Papar, Malaysia

From Wikipedia, the free encyclopedia
Jump to navigation Jump to search

Papar Town

Pekan Papar
District Capital
Colonial-era shoplots in Papar town
Colonial-era shoplots in Papar town.
Location of Papar Town
Coordinates: 5°44′00″N 115°56′00″E / 5.73333°N 115.93333°E / 5.73333; 115.93333Coordinates: 5°44′00″N 115°56′00″E / 5.73333°N 115.93333°E / 5.73333; 115.93333
Country Malaysia
State Sabah
DivisionWest Coast
 • Total124,420

Papar (Malay: Pekan Papar) is the capital of the Papar District in the West Coast Division of Sabah, Malaysia. Its population was estimated to be around 124,420 in 2010,[1] which is divided between Bruneian Malay[2] (particularly in the villages of Benoni, Buang Sayang, Bongawan, Kampung Laut, Kelanahan, Takis, Kimanis and Kinarut), Kadazan-Dusun[2] (concentrated in the villages of Rampazan, Limbahau, Kinarut, Kopimpinan, Lakut, Mondolipau, Kinuta, Bungug, Padawan, Koiduan, Ulu Kimanis, Sumbiling and Limputung), and Bajau[2] (mostly in the villages of Pengalat Besar, Pengalat Kecil, Kawang, Kuala, Sg Padang and Beringgis). There is also a sizeable Chinese minority (including those of mixed-race or "Sino-Native" origin),[2] predominantly of the Hakka subgroup, as well as smaller numbers of other races. The town is located 38 kilometres south of the state capital of Kota Kinabalu, with the Papar railway station in the town becoming one of the main stops of the Sabah State Railway.

The Papar area is characterised by low-lying coastal areas which extend inland towards the Crocker Range.[3] Such land was traditionally used for growing rice, and the flat paddy fields once common in the district may have given it its name. Despite the rapid expansion of Kota Kinabalu, the district is still dominated by paddy fields, which are largely worked by natives, and fruit orchards, most of which belong to the ethnic Chinese minority. The town itself occupies the southern banks of the Papar River not far from the sea. There are also areas of tidal wetland that are home to mangrove trees and saltwater palm or nipah. Both banks are connected by two steel-concrete bridges, one (with a railway bridge) connecting directly into the town itself, and another much farther upriver (on the old Kota Kinabalu-Papar road) leading into the paddy plantation hamlets. The town has seen considerable growth in recent years but still preserves some of its older buildings and features. Important architectural features which can be seen in the Papar town includes the District Office, Papar Public Library, Papar Public Park, New Papar Market, OKK Mahali Park (which constitutes a large part of the new town), Salleh Sulong Hall and a new bigger Papar Community Hall which also hosts a weekly wet market on its compounds, a sports complex with a field, a stand and a gymnasium, and the new train station, which doubles as a bus and mini-van station which serves the Kota Kinabalu-Papar-Beaufort route.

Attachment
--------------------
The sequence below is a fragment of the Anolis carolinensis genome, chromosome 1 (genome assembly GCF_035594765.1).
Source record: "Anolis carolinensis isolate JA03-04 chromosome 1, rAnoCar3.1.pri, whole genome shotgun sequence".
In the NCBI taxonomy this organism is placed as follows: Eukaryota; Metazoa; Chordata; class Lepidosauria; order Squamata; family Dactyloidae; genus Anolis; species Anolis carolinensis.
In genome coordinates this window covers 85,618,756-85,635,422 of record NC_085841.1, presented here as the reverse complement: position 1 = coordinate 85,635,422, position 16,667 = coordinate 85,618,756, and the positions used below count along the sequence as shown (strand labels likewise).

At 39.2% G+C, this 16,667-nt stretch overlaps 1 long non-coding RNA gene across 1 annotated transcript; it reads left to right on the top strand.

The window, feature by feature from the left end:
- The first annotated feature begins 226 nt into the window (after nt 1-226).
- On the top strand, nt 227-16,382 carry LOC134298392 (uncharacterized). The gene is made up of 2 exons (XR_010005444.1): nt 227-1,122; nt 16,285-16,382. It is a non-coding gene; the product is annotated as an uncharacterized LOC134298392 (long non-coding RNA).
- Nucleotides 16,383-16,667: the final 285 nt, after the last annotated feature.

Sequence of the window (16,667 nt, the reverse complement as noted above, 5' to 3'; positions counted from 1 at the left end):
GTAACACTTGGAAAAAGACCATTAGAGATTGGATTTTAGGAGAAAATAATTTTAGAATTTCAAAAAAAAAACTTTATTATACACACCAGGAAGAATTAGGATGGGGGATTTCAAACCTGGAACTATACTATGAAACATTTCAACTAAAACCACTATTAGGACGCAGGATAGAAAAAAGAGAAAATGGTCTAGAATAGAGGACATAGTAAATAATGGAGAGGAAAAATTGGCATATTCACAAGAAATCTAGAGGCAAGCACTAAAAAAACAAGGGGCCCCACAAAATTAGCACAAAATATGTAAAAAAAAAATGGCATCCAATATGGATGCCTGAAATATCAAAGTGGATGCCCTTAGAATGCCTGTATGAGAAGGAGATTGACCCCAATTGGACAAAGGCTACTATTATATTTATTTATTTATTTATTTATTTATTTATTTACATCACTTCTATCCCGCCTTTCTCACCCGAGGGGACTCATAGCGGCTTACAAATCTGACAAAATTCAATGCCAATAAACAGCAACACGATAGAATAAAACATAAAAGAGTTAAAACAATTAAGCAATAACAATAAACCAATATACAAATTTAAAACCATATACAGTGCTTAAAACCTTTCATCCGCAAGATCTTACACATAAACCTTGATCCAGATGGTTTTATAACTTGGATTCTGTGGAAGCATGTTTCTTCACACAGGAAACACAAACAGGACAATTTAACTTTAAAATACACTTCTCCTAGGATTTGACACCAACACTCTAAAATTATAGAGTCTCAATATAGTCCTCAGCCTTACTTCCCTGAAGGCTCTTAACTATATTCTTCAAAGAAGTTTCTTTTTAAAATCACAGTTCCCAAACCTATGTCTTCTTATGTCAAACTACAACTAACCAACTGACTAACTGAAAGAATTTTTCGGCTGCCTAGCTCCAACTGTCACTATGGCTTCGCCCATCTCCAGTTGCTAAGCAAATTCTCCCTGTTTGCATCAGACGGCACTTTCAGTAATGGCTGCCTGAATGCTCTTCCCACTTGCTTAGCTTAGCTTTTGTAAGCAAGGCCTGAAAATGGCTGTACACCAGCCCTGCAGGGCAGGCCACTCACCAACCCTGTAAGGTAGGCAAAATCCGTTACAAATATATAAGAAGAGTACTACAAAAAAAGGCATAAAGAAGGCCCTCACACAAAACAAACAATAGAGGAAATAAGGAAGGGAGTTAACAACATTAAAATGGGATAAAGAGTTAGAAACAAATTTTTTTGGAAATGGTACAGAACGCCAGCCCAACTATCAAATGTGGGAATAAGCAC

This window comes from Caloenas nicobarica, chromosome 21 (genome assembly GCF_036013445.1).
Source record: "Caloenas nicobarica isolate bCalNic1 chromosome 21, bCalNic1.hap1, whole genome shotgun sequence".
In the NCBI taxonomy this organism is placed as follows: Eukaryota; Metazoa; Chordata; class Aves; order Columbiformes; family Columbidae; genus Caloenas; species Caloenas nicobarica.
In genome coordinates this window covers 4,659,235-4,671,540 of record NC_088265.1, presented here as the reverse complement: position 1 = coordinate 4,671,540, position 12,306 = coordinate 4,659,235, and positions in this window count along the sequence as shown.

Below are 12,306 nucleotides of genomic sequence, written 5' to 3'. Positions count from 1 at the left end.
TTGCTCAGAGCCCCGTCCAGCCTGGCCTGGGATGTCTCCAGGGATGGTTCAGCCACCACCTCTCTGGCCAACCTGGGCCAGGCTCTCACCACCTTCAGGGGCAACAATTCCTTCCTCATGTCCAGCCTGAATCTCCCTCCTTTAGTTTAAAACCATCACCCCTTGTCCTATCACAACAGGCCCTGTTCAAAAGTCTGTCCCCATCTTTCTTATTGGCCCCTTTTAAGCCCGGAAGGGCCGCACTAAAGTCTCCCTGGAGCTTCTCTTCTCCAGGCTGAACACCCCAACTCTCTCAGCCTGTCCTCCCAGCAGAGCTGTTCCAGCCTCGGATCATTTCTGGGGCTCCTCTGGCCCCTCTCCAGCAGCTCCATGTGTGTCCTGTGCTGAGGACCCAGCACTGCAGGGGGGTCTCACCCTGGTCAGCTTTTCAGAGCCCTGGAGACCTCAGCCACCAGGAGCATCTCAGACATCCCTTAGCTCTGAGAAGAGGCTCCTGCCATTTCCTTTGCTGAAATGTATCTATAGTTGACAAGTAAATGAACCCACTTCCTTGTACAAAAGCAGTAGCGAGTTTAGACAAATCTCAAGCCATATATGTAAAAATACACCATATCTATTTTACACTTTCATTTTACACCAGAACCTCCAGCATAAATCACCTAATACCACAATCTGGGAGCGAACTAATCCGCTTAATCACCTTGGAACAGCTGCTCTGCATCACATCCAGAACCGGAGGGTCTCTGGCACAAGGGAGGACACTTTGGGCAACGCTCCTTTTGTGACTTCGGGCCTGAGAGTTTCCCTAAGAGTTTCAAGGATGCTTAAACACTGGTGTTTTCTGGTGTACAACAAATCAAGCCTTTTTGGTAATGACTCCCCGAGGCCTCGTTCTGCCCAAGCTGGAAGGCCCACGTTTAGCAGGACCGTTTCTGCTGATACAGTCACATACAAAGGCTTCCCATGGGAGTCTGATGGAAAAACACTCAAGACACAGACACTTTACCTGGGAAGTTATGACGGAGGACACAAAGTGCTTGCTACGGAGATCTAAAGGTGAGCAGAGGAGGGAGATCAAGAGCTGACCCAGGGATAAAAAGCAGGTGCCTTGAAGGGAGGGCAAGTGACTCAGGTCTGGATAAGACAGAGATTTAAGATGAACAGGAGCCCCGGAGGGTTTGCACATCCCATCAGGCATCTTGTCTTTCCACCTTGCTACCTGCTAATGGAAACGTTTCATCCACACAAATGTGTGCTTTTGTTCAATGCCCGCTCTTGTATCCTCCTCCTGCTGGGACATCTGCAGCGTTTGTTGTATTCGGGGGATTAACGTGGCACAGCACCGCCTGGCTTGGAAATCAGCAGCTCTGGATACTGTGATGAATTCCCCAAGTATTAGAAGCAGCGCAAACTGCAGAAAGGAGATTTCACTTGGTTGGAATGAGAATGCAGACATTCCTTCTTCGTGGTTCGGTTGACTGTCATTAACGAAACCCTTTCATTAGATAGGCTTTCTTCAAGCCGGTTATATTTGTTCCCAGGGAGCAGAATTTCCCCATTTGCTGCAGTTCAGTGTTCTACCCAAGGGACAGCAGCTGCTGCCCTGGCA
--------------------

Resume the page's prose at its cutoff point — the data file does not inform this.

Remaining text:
The well-known Shaw Brothers film company once operated Papar's sole cinema, called New Gaiety.[4] It closed in the 1990s; however, a nearby street is still named Jalan Cinema ("Cinema Road") after the now-defunct theatre. Despite repair and refurbishment over the years, the Papar railway bridge looks much as it did in the Second World War. It featured in Allied plans to retake North Borneo from the Japanese Army. References to it and the Papar River can be found in reports on the Agas and Semut covert intelligence operations, and later in the Stallion and Oboe 6 attack plans.[5]

Papar is a major hub for the proselytisation of Islam on the west coast of Sabah, owing to its large Muslim community. The district's first mosque was built near the Kampung Laut area around 1890. It is now known as the Masjid Daerah Papar (Papar District Mosque).[6] Other mosques in the district include the Masjid Pekan Bongawan (Bongawan Town Mosque) and Masjid Haji Mohammad Yaakob (Haji Mohammad Yaakob Mosque), located in Bongawan and Beringgis respectively. Beside the Muslim population, the Christian population has been estimated to have grown to about half of the total population in 2016. There are three Catholic churches in the town centre, namely, St. Joseph which is located in Papar town, The Holy Rosary Church in Limbahau, and St. Patrick Kinuta together with other Christian denominations such as Basel, Anglican, Seventh-Day Adventist (SDA) and Borneo Evangelical Church (Sidang Injil Borneo - SIB). A number of Chinese temples are also located around the district and town centre with the presence of many Chinese population there.



  1. ^ "Population by ethnic group, Local Authority area and state, Malaysia" (PDF). Department of Statistics, Malaysia. 2010. Archived from the original (PDF) on 27 February 2012. Retrieved 5 November 2017.
  2. ^ a b c d "Penduduk". Papar District Council. Archived from the original on 26 October 2004. Retrieved 9 November 2017.
  3. ^ "Papar". Borneo Trade. Retrieved 9 November 2017.
  4. ^ "Shaw Cinemas, Borneo, Post War (1945-1970)". Shaw Theatres. Retrieved 20 September 2014.
  5. ^ Ooi Keat Gin. "Prelude to invasion: covert operations before the re-occupation of Northwest Borneo, 1944-45". Journal of the Australian War Memorial. Australian War Memorial. Retrieved 9 November 2017.
  6. ^ "Sejarah" (in Malay). Papar District Council. Archived from the original on 26 October 2004. Retrieved 9 November 2017.

External links[edit]

Media related to Papar at Wikimedia Commons